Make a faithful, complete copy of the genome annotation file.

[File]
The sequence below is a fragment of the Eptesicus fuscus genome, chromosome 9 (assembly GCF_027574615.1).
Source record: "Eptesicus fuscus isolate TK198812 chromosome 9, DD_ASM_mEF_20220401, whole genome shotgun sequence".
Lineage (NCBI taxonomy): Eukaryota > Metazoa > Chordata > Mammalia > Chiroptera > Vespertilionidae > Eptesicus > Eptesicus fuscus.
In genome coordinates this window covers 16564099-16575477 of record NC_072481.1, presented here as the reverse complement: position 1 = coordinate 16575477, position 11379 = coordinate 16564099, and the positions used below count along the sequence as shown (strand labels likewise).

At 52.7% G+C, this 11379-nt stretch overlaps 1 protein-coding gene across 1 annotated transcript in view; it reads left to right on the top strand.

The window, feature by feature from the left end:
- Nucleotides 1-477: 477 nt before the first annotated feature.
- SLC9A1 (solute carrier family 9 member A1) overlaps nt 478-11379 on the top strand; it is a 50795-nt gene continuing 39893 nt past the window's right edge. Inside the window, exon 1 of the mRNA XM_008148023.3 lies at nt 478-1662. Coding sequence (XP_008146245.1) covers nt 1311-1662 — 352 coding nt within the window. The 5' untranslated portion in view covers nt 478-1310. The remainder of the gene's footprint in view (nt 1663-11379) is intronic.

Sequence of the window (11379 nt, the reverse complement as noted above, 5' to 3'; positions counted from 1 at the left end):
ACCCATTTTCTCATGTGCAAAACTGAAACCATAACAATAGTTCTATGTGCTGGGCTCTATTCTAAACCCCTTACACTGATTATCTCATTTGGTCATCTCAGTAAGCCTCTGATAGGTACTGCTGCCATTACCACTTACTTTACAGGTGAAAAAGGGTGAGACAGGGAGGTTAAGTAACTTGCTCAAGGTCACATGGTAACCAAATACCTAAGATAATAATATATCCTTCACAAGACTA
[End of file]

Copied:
The sequence below is a fragment of the Eptesicus fuscus genome, chromosome 9 (assembly GCF_027574615.1).
Source record: "Eptesicus fuscus isolate TK198812 chromosome 9, DD_ASM_mEF_20220401, whole genome shotgun sequence".
Lineage (NCBI taxonomy): Eukaryota > Metazoa > Chordata > Mammalia > Chiroptera > Vespertilionidae > Eptesicus > Eptesicus fuscus.
In genome coordinates this window covers 16564099-16575477 of record NC_072481.1, presented here as the reverse complement: position 1 = coordinate 16575477, position 11379 = coordinate 16564099, and the positions used below count along the sequence as shown (strand labels likewise).

At 52.7% G+C, this 11379-nt stretch overlaps 1 protein-coding gene across 1 annotated transcript in view; it reads left to right on the top strand.

The window, feature by feature from the left end:
- Nucleotides 1-477: 477 nt before the first annotated feature.
- SLC9A1 (solute carrier family 9 member A1) overlaps nt 478-11379 on the top strand; it is a 50795-nt gene continuing 39893 nt past the window's right edge. Inside the window, exon 1 of the mRNA XM_008148023.3 lies at nt 478-1662. Coding sequence (XP_008146245.1) covers nt 1311-1662 — 352 coding nt within the window. The 5' untranslated portion in view covers nt 478-1310. The remainder of the gene's footprint in view (nt 1663-11379) is intronic.

Sequence of the window (11379 nt, the reverse complement as noted above, 5' to 3'; positions counted from 1 at the left end):
ACCCATTTTCTCATGTGCAAAACTGAAACCATAACAATAGTTCTATGTGCTGGGCTCTATTCTAAACCCCTTACACTGATTATCTCATTTGGTCATCTCAGTAAGCCTCTGATAGGTACTGCTGCCATTACCACTTACTTTACAGGTGAAAAAGGGTGAGACAGGGAGGTTAAGTAACTTGCTCAAGGTCACATGGTAACCAAATACCTAAGATAATAATATATCCTTCACAAGACTA